There are several options for running a Raspberry Pi operating system on a 2GB SD card, but in the this blog post I’d like to talk about how to install the ‘official’ distribution, Raspbian, on a smaller SD card. This method requires the minimal Raspbian Unattended Netinstaller which can be found at the following link:
The readme file that is shown on the base GitHub project linked above covers the basics of installing the operating system which I will briefly touch on here and the cover a few additional configuration options I choose to do. Some of the key things I like about the raspbian-ua-netinst project is that it fits on a 512 MB card, it downloads the required components through an internet connection via the Ethernet port, and it can do all the hard work completely unattended.
At a high level, here is what is needed to perform the install. (Reference the github link above for more detailed instructions):
- Grab a 512 MB or larger SD card
- Download the 10 MB installer package
- Format the SD card as FAT32
- Unpack the installer archive
- Copy the unpacked files to the SD Card
- Plug the SD card and a network cable into the Pi
- Power up the Pi and let it install (this is the unattended part mentioned above)
After letting the system run through the installation, I attempted to start the python interpreter and received the following response:
I then attempted to to issue a command as root using sudo and received the same response:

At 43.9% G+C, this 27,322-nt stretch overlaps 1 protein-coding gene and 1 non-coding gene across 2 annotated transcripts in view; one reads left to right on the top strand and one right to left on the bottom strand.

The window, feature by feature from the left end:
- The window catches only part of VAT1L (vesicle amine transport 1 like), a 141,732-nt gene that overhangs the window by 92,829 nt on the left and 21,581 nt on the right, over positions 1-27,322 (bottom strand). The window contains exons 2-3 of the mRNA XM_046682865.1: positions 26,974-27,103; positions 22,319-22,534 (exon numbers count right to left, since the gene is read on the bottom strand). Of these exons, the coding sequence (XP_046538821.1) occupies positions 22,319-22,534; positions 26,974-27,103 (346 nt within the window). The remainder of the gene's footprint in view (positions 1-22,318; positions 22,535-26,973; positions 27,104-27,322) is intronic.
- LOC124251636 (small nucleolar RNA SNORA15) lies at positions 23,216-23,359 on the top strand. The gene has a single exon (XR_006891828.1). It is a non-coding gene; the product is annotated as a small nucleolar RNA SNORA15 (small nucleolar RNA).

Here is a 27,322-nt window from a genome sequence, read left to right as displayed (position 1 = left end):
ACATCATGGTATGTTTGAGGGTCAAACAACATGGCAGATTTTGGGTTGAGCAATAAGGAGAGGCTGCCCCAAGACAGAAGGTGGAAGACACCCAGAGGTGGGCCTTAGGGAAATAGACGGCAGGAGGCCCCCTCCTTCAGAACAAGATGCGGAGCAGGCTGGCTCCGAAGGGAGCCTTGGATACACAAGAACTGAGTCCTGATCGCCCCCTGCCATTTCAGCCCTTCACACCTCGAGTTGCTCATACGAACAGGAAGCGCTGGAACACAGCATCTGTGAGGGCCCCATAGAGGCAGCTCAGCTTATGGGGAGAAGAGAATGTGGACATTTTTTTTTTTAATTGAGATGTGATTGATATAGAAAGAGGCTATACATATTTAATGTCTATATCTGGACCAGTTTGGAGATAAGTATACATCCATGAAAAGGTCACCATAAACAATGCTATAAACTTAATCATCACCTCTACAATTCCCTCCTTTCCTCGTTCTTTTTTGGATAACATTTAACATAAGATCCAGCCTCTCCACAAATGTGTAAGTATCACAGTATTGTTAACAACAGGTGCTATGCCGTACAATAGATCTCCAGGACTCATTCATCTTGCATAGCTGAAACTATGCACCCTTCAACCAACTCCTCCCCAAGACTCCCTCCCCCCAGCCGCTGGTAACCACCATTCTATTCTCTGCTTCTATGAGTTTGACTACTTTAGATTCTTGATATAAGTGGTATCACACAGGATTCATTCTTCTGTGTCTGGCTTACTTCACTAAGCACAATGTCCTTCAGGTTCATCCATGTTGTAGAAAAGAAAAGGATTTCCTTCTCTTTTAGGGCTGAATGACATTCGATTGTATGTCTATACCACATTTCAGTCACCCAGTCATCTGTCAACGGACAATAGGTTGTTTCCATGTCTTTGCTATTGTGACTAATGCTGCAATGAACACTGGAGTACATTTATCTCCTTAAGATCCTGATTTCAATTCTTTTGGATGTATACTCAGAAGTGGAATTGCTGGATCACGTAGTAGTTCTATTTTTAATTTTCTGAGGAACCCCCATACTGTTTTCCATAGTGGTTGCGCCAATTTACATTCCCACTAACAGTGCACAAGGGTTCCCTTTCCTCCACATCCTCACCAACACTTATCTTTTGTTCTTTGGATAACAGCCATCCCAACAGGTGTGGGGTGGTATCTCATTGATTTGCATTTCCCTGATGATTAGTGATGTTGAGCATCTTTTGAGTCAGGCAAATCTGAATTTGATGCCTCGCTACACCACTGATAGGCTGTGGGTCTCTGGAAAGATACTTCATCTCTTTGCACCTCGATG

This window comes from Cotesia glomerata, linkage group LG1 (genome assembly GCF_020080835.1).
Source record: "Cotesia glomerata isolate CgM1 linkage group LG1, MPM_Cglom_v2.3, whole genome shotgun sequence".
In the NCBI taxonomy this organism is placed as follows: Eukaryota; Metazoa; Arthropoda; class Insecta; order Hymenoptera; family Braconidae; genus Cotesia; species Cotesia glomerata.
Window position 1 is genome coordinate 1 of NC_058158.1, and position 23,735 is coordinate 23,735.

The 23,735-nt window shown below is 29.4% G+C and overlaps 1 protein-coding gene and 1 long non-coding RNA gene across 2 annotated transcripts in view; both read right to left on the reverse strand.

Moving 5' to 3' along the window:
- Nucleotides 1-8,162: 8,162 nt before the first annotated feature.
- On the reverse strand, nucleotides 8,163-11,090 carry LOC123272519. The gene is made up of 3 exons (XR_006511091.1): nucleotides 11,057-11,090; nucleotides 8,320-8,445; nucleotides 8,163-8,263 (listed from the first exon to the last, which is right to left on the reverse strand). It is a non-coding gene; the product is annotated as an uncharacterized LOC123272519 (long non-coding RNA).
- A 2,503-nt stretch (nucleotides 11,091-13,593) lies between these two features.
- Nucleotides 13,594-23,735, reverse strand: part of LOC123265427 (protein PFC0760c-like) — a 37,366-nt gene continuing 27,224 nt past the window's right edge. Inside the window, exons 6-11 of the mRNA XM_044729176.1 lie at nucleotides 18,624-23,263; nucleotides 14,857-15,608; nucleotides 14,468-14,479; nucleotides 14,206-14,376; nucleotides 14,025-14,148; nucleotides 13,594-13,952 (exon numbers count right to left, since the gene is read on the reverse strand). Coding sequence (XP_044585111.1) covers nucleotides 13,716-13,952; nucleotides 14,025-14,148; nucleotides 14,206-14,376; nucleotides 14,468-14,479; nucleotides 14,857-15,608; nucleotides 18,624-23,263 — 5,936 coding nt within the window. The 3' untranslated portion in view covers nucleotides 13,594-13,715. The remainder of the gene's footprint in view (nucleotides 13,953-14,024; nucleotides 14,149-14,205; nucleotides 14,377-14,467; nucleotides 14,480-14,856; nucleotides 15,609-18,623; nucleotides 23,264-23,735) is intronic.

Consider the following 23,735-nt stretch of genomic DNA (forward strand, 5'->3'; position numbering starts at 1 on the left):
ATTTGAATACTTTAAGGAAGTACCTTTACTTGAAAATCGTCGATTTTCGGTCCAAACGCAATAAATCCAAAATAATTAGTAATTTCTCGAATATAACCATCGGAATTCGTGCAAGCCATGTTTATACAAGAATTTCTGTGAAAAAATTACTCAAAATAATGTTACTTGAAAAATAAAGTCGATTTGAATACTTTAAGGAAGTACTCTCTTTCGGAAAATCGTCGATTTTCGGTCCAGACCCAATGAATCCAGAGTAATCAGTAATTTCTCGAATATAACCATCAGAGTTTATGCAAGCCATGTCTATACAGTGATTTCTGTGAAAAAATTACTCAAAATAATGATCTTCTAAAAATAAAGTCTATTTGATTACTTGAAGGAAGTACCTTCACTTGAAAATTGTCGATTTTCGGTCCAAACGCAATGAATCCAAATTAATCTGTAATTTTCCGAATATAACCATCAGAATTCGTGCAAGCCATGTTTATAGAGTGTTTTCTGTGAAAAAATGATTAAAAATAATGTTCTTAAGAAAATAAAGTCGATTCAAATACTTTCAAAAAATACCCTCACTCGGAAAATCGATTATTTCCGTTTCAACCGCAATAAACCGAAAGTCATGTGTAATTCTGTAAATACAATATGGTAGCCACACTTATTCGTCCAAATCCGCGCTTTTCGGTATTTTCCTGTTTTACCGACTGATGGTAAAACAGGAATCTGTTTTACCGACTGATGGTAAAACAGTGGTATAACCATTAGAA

After going through a few more commands, I realized that a few of my favorite Linux commands/applications were missing including Python, Sudo, and Nano. In order to get these applications installed after the base Raspbian-UA-Netinst installation, run the following command at the command shell to install the above packages:
Additionally, in order to use sudo, you will want to add your own user. Run the command below substituting the [username] with the preferred username for the new user account you would like to create:
Follow the prompts to complete the addition of the user. This should prompt you to set the password and other descriptive information for the user. When this step is complete, we will add the user to the sudo group to allow the user to temporarily escalate their permissions when needed via sudo.
Additionally, if this user will be using serial ports (files in /dev/) you will want to add the user to the dialout group: